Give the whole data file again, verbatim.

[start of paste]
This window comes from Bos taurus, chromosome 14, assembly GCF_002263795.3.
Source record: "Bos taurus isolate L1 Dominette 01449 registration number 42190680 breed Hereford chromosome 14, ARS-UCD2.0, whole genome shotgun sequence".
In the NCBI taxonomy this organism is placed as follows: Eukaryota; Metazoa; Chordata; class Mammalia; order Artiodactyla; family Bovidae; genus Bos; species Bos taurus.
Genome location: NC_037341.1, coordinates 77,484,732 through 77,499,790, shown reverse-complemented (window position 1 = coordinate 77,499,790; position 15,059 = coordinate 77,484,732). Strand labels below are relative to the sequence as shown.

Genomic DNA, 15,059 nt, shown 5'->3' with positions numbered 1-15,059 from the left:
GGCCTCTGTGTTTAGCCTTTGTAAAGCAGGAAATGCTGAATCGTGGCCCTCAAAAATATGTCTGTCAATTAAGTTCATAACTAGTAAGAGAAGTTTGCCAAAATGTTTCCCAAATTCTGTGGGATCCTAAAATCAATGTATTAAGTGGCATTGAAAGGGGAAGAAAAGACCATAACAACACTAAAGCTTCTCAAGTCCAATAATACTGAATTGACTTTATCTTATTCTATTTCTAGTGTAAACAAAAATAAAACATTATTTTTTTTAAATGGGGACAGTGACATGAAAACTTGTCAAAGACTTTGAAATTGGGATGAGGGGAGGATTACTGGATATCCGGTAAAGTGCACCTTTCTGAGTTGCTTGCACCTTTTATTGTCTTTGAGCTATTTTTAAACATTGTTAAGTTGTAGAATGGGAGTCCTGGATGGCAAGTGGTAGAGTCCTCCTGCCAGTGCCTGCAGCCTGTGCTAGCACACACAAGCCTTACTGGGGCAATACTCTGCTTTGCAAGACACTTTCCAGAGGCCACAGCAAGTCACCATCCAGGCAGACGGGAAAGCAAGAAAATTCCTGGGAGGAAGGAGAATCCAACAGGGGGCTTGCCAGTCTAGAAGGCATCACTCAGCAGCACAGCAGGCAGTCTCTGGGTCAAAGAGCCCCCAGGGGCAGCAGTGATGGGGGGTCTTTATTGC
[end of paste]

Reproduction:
This window comes from Bos taurus, chromosome 14, assembly GCF_002263795.3.
Source record: "Bos taurus isolate L1 Dominette 01449 registration number 42190680 breed Hereford chromosome 14, ARS-UCD2.0, whole genome shotgun sequence".
In the NCBI taxonomy this organism is placed as follows: Eukaryota; Metazoa; Chordata; class Mammalia; order Artiodactyla; family Bovidae; genus Bos; species Bos taurus.
Genome location: NC_037341.1, coordinates 77,484,732 through 77,499,790, shown reverse-complemented (window position 1 = coordinate 77,499,790; position 15,059 = coordinate 77,484,732). Strand labels below are relative to the sequence as shown.

Genomic DNA, 15,059 nt, shown 5'->3' with positions numbered 1-15,059 from the left:
GGCCTCTGTGTTTAGCCTTTGTAAAGCAGGAAATGCTGAATCGTGGCCCTCAAAAATATGTCTGTCAATTAAGTTCATAACTAGTAAGAGAAGTTTGCCAAAATGTTTCCCAAATTCTGTGGGATCCTAAAATCAATGTATTAAGTGGCATTGAAAGGGGAAGAAAAGACCATAACAACACTAAAGCTTCTCAAGTCCAATAATACTGAATTGACTTTATCTTATTCTATTTCTAGTGTAAACAAAAATAAAACATTATTTTTTTTAAATGGGGACAGTGACATGAAAACTTGTCAAAGACTTTGAAATTGGGATGAGGGGAGGATTACTGGATATCCGGTAAAGTGCACCTTTCTGAGTTGCTTGCACCTTTTATTGTCTTTGAGCTATTTTTAAACATTGTTAAGTTGTAGAATGGGAGTCCTGGATGGCAAGTGGTAGAGTCCTCCTGCCAGTGCCTGCAGCCTGTGCTAGCACACACAAGCCTTACTGGGGCAATACTCTGCTTTGCAAGACACTTTCCAGAGGCCACAGCAAGTCACCATCCAGGCAGACGGGAAAGCAAGAAAATTCCTGGGAGGAAGGAGAATCCAACAGGGGGCTTGCCAGTCTAGAAGGCATCACTCAGCAGCACAGCAGGCAGTCTCTGGGTCAAAGAGCCCCCAGGGGCAGCAGTGATGGGGGGTCTTTATTGC